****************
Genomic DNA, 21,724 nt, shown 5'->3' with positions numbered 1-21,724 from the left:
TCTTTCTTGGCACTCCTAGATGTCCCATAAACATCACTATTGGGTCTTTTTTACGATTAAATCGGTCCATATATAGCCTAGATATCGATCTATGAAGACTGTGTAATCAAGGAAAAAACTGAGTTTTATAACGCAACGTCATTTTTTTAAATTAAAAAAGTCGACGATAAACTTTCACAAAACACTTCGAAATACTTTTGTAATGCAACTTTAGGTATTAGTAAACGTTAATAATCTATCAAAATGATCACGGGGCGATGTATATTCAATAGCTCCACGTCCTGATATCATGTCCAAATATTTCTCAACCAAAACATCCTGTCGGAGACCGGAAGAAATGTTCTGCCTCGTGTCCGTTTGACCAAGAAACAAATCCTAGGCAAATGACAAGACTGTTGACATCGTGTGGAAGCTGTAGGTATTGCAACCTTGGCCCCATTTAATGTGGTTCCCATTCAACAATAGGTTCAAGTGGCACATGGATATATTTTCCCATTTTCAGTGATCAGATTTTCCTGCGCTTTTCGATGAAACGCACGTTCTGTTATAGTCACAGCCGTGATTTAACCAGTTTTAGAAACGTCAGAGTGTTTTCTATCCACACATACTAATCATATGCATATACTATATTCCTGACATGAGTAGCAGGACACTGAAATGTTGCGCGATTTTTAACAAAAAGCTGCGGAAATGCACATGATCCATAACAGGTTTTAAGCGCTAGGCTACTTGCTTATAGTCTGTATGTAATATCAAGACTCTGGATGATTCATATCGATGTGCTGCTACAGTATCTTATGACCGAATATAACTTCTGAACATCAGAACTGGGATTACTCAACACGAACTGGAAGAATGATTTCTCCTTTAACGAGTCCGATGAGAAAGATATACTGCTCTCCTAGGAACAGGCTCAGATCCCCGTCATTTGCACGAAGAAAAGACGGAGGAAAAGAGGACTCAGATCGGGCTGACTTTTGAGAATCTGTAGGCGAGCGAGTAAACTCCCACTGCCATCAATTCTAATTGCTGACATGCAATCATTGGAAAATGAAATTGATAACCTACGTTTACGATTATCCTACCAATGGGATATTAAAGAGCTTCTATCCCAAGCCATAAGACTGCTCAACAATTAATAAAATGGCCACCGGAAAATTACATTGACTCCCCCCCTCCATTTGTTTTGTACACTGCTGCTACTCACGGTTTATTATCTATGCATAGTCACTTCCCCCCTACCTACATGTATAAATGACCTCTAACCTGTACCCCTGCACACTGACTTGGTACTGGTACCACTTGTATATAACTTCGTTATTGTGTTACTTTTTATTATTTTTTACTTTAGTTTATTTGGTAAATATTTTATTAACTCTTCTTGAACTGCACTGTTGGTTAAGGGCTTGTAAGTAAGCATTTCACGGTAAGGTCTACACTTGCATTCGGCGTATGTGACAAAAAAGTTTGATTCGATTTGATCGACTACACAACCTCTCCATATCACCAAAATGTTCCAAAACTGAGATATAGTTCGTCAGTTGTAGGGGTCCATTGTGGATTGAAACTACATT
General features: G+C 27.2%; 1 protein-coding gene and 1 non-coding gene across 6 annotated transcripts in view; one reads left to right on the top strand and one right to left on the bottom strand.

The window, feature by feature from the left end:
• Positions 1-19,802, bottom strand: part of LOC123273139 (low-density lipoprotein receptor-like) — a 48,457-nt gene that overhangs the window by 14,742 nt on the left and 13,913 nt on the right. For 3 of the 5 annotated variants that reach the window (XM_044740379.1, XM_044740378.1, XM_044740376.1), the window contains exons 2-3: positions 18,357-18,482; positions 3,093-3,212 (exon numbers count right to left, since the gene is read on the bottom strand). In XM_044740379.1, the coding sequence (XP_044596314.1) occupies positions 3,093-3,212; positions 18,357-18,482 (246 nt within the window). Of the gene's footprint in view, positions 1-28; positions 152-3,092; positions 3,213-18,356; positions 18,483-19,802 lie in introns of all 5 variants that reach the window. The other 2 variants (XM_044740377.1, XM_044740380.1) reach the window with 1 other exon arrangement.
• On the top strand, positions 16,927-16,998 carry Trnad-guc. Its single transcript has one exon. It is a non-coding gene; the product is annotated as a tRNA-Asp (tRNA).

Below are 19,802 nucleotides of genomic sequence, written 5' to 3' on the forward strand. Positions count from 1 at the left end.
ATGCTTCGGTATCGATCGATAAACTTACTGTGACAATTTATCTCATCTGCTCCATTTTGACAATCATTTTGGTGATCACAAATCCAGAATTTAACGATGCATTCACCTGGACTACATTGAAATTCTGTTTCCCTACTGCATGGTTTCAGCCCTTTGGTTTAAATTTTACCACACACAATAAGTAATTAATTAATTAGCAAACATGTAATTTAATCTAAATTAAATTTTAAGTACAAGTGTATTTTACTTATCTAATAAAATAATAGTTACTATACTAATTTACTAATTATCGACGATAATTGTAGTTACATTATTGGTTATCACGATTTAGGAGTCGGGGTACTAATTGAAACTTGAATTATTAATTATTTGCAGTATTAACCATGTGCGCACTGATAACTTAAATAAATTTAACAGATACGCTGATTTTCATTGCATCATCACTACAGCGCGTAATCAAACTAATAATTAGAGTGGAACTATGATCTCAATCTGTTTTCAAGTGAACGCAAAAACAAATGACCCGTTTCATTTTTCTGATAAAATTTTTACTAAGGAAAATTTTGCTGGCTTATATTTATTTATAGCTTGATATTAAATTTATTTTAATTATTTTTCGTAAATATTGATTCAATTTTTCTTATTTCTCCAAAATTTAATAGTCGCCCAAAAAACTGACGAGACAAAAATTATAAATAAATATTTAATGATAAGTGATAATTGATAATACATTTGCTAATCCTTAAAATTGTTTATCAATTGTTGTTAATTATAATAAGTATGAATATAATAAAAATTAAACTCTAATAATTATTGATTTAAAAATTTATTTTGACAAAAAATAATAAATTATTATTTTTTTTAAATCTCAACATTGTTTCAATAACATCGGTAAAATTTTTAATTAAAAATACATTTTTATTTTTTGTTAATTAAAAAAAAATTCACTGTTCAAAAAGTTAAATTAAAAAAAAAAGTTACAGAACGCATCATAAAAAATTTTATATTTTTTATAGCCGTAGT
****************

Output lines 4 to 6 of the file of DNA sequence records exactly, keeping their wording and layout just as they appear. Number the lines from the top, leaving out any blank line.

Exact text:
The window, feature by feature from the left end:
• Positions 1-19,802, bottom strand: part of LOC123273139 (low-density lipoprotein receptor-like) — a 48,457-nt gene that overhangs the window by 14,742 nt on the left and 13,913 nt on the right. For 3 of the 5 annotated variants that reach the window (XM_044740379.1, XM_044740378.1, XM_044740376.1), the window contains exons 2-3: positions 18,357-18,482; positions 3,093-3,212 (exon numbers count right to left, since the gene is read on the bottom strand). In XM_044740379.1, the coding sequence (XP_044596314.1) occupies positions 3,093-3,212; positions 18,357-18,482 (246 nt within the window). Of the gene's footprint in view, positions 1-28; positions 152-3,092; positions 3,213-18,356; positions 18,483-19,802 lie in introns of all 5 variants that reach the window. The other 2 variants (XM_044740377.1, XM_044740380.1) reach the window with 1 other exon arrangement.
• On the top strand, positions 16,927-16,998 carry Trnad-guc. Its single transcript has one exon. It is a non-coding gene; the product is annotated as a tRNA-Asp (tRNA).